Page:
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The house on the lake was designed by the architect Robert Tepez in 1970 and originally served as winter storage for boats belonging to Berlin’s water rescue services. With its terraced volume, the two-storey reinforced concrete structure is integrated into the sloping topography of the site. David Chipperfield Architects was responsible for designing the conversion of the building into a private studio. The design not only gives the formally solid-looking boathouse a new transparent identity, the overall property gains the impression of a garden landscape, integrating the Wilhelminian villa at the top of the site’s hill and strengthening its appearance.

While the shell construction of the former boathouse was preserved, it was given a new external skin. Clad primarily with timber elements on the sides, the front elevation opens up to the banks of the lake with a second outer façade made of timber and glass with steel profiles. Through generous floor-to-ceiling windows, the original concrete volume remains visible, creating a dialogue between the existing and the new additions. The garden, which was re-landscaped within the context of the boathouse conversion, frames the building. The use of timber in a light green tone further embeds the building in its natural surroundings. The colour tone, a reseda green, is the connecting feature of all other structural elements in the garden, including the jetty.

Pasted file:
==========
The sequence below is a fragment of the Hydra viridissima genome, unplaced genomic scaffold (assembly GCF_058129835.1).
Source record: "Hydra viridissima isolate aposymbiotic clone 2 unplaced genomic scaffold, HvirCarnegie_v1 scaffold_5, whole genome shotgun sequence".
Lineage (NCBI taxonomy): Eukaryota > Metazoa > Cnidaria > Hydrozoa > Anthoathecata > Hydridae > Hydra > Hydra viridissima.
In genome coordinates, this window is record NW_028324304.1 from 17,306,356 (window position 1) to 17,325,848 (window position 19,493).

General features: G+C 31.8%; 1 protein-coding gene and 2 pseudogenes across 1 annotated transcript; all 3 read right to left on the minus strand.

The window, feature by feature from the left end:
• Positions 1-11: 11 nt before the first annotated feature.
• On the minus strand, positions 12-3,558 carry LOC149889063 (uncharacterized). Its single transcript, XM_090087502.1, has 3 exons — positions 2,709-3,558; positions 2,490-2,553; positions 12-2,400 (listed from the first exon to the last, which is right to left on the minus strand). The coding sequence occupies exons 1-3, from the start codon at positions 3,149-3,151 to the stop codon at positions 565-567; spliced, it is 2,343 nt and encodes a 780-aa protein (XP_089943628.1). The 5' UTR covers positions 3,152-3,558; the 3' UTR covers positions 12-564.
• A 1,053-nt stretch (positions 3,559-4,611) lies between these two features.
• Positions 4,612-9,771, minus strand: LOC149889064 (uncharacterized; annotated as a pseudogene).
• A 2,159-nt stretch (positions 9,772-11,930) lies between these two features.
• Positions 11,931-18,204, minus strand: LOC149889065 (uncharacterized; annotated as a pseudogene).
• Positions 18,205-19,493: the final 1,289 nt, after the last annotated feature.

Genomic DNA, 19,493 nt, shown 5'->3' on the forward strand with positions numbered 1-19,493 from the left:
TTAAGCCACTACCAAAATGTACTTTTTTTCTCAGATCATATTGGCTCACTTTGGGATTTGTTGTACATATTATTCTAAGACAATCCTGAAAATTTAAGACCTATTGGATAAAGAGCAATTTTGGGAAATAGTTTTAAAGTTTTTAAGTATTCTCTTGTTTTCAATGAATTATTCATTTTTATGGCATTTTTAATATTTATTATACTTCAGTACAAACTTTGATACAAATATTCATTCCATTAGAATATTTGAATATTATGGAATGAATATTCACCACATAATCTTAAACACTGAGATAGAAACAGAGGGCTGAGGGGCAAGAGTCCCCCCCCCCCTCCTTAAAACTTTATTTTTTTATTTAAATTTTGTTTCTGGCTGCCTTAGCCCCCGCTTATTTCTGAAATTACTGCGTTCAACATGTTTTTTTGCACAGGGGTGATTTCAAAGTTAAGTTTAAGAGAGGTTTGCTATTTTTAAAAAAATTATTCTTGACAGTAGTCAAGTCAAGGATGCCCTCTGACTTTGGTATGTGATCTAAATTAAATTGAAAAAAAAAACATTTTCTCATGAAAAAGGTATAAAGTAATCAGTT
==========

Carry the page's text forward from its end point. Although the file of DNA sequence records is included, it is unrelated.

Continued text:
The exterior skin with its transparent appearance allows daylight to permeate the studio’s interior and encourages a flowing transition between inside and out. The building was gutted for the conversion and the floor plans reorganised. The raw concrete surfaces remain visible and are supplemented in places by plastered interior walls. The former six metre high boat hall stretches over both floors and forms the heart of the new studio.